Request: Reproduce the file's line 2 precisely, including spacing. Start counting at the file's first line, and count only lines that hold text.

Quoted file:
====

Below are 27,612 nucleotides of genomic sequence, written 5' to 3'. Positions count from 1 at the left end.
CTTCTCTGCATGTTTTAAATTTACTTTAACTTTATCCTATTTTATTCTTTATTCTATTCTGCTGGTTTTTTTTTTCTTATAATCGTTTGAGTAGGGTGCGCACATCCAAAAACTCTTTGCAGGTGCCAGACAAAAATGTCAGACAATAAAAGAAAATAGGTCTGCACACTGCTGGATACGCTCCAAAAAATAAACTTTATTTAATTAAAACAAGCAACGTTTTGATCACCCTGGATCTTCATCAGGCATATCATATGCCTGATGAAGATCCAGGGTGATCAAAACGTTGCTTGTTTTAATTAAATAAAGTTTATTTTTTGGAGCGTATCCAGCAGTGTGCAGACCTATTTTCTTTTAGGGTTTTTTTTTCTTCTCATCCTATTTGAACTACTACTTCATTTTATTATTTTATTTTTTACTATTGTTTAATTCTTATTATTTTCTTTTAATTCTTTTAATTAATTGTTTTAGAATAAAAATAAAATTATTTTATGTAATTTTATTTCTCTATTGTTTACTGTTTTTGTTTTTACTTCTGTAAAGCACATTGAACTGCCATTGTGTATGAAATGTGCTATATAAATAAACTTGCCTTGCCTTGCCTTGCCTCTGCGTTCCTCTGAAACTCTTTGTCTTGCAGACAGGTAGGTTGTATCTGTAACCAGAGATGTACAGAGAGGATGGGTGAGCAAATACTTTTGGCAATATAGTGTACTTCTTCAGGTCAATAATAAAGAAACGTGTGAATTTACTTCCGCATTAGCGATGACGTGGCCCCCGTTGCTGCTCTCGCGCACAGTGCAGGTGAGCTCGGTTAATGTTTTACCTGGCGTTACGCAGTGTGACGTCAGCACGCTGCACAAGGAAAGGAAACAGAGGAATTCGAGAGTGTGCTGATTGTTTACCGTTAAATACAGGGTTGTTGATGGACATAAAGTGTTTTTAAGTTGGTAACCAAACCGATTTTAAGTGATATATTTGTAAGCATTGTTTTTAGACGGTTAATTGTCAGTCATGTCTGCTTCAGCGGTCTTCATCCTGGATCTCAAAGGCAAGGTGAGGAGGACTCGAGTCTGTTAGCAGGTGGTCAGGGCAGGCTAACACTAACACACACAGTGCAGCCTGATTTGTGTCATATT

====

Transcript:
CTTCTCTGCATGTTTTAAATTTACTTTAACTTTATCCTATTTTATTCTTTATTCTATTCTGCTGGTTTTTTTTTTCTTATAATCGTTTGAGTAGGGTGCGCACATCCAAAAACTCTTTGCAGGTGCCAGACAAAAATGTCAGACAATAAAAGAAAATAGGTCTGCACACTGCTGGATACGCTCCAAAAAATAAACTTTATTTAATTAAAACAAGCAACGTTTTGATCACCCTGGATCTTCATCAGGCATATCATATGCCTGATGAAGATCCAGGGTGATCAAAACGTTGCTTGTTTTAATTAAATAAAGTTTATTTTTTGGAGCGTATCCAGCAGTGTGCAGACCTATTTTCTTTTAGGGTTTTTTTTTCTTCTCATCCTATTTGAACTACTACTTCATTTTATTATTTTATTTTTTACTATTGTTTAATTCTTATTATTTTCTTTTAATTCTTTTAATTAATTGTTTTAGAATAAAAATAAAATTATTTTATGTAATTTTATTTCTCTATTGTTTACTGTTTTTGTTTTTACTTCTGTAAAGCACATTGAACTGCCATTGTGTATGAAATGTGCTATATAAATAAACTTGCCTTGCCTTGCCTTGCCTCTGCGTTCCTCTGAAACTCTTTGTCTTGCAGACAGGTAGGTTGTATCTGTAACCAGAGATGTACAGAGAGGATGGGTGAGCAAATACTTTTGGCAATATAGTGTACTTCTTCAGGTCAATAATAAAGAAACGTGTGAATTTACTTCCGCATTAGCGATGACGTGGCCCCCGTTGCTGCTCTCGCGCACAGTGCAGGTGAGCTCGGTTAATGTTTTACCTGGCGTTACGCAGTGTGACGTCAGCACGCTGCACAAGGAAAGGAAACAGAGGAATTCGAGAGTGTGCTGATTGTTTACCGTTAAATACAGGGTTGTTGATGGACATAAAGTGTTTTTAAGTTGGTAACCAAACCGATTTTAAGTGATATATTTGTAAGCATTGTTTTTAGACGGTTAATTGTCAGTCATGTCTGCTTCAGCGGTCTTCATCCTGGATCTCAAAGGCAAGGTGAGGAGGACTCGAGTCTGTTAGCAGGTGGTCAGGGCAGGCTAACACTAACACACACAGTGCAGCCTGATTTGTGTCATATT